Three Books on Climate Concerns | Science Reviews

Jane Fonda writes an urgent call for environmental action and the Dalai Lama shares a climate appeal to the world. Ayana Elizabeth Johnson and Katharine K. Wilkinson gather feminist voices in the climate movement.

What Can I DoFonda, Jane. What Can I Do? My Path from Climate Despair to Action. Penguin. Oct. 2020. 352p. ISBN 9780593296226. $30. NAT HIST
It is remarkable to observe a single individual attempting to change world events, but that is exactly what Fonda (Prime Time) is trying to do. Taking Greta Thunberg as her model, Fonda decided to raise awareness about caring for the climate utilizing all the resources at her disposal. She teamed with Greenpeace and protested frequently in 2019 and 2020, getting arrested at least three times for civil disobedience. The Fire Drill Fridays movement, started by Fonda and Greenpeace, combined the star power of celebrities with activists, primarily women of color, to address multiple topics related to climate change, including adverse health effects. Each chapter here covers one week and one topic going over the basics of the issue, the events of the rally, and resources for further action. As Fonda points out, the work of climate change cannot wait, and she is here to offer suggestions. Readers need not read the entire book in order to join the movement; each chapter has suggestions for specific actions people can take. VERDICT This urgent call for environmental action will have the most impact on readers already familiar with Fonda and her activism during the Vietnam War. It will also pique the interest of others wondering, What can I do?—Cate Schneiderman, Emerson Coll., Boston

All We Can SaveredstarAll We Can Save: Truth, Courage, and Solutions for the Climate Crisis. One World. Sept. 2020. 448p. ed. by Ayana Elizabeth Johnson & Katharine K. Wilkinson. ISBN 9780593237069. $29. NAT HIST
Published in the midst of a resurgence of young climate activists with strong voices such as Jamie Margolin and Greta Thunberg, who are fighting bold battles against systems they assert condone and perpetuate climate change, this work feels somewhat nostalgic for 1960s-style activism. Editors Johnson, a marine biologist, and author and teacher Wilkinson have highlighted statistics, included powerful quotations, and underlined the names of women who have played significant roles in the fight against climate change, making this work accessible to readers without much prior knowledge of women's climate-related work and a welcome text in college courses on environmentalism. Their introduction sets up key terminology and asks readers to contemplate ways in which environmentalism has been impacted by toxic masculinity while setting the stage for an examination that is intersectional in its attention to issues of race, class, and gender. While some contributions are stronger than others, the book overall provides space for women to explore the seriousness of climate change in essays, poems, and artwork, with a sense of urgency and beauty. VERDICT By grouping a range of women’s voices, the editors have crafted a hopeful narrative, with many calls to action.—Emily Bowles, Lawrence Univ., WI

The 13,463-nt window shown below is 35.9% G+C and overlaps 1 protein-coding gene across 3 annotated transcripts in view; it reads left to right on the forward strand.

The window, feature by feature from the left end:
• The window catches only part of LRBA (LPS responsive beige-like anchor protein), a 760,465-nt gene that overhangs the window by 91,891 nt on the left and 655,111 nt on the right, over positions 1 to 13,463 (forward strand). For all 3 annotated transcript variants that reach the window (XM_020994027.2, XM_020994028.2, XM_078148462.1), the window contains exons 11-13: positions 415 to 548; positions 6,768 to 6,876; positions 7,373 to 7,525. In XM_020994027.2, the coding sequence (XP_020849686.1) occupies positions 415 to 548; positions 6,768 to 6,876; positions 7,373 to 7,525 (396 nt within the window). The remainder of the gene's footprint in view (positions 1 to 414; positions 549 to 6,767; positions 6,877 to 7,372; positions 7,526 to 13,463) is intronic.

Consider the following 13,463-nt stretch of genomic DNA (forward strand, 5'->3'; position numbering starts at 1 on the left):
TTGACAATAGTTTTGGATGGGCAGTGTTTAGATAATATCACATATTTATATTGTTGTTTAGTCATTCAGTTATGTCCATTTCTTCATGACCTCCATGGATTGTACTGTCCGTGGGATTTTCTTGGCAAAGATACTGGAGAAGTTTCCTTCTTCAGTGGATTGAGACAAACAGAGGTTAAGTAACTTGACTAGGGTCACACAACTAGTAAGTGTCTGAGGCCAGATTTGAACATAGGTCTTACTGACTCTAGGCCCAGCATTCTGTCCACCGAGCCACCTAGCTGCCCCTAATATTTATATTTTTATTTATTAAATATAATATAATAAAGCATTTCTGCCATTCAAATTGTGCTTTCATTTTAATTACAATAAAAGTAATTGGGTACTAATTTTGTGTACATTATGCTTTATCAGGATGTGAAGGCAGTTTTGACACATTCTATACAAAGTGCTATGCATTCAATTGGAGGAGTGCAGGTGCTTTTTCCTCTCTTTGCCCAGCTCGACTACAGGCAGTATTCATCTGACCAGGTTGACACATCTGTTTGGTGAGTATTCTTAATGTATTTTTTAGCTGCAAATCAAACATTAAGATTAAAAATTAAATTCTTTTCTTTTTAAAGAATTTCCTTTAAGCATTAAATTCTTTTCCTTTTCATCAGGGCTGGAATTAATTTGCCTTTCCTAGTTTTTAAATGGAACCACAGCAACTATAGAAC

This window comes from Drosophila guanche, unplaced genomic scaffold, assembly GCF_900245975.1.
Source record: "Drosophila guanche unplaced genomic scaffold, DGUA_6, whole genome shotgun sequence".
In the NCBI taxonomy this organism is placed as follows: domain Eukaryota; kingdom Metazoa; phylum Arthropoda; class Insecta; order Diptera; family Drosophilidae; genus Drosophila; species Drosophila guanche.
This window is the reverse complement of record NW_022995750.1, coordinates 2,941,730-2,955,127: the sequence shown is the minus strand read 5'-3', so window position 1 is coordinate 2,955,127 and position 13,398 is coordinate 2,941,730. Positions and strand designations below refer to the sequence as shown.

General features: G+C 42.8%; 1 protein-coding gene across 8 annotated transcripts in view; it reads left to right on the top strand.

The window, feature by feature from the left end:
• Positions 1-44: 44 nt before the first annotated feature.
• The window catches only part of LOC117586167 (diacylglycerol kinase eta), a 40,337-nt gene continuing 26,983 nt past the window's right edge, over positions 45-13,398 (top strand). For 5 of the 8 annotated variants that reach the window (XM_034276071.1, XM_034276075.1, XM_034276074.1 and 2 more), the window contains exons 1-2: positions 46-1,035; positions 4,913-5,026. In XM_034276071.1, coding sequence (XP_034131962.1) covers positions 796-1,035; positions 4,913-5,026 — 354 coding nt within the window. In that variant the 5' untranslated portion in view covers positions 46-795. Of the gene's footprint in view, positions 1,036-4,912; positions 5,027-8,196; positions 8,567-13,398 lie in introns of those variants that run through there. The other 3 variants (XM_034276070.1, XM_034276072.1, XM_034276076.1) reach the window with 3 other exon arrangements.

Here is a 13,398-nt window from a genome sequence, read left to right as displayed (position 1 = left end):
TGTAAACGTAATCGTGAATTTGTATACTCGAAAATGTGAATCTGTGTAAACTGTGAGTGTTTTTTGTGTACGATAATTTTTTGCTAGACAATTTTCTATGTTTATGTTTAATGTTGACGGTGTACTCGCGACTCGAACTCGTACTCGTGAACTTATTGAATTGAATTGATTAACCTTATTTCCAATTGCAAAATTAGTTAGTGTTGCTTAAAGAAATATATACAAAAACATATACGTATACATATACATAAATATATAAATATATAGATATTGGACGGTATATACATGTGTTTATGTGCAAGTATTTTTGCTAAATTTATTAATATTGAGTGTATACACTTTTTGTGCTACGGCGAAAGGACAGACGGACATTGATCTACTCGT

Our Only HomeDalai Lama & Franz Alt. Our Only Home: A Climate Appeal to the World. Hanover Square. Nov. 2020. 176p. ISBN 9781335218469. $19.99. NAT HIST
The Dalai Lama and Franz Alt collaborate again after 2017's An Appeal to the World, this time with a focus on climate change. This slim volume is written in support of young climate activists and intended to urge politicians to address the immediacy of global warming. To the Dalai Lama, environmental issues are beyond any one religious or political affiliation, and it is humankind’s ethical responsibility to make the necessary changes to ensure our survival. The first two sections are written by Alt, giving a wide view of climate change and global activism efforts. The third section presents the Dalai Lama's support of environmental issues. After lengthy interviews between the two authors regarding the ethics of caring for the environment, a poem by the Dalai Lama is presented. In conversation, the authors also reflect on topics including the 2106 Paris Agreement and the concept of universal responsibility. Further reflections by Alt conclude the book, and action points for individuals and governments are included. VERDICT This impassioned account is ideal for readers well versed in current climate change activism, especially efforts spearheaded by Greta Thunberg. Relevant for collections with a concentration on environmental issues, otherwise optional.—Anitra Gates, Erie Cty. P.L., PA

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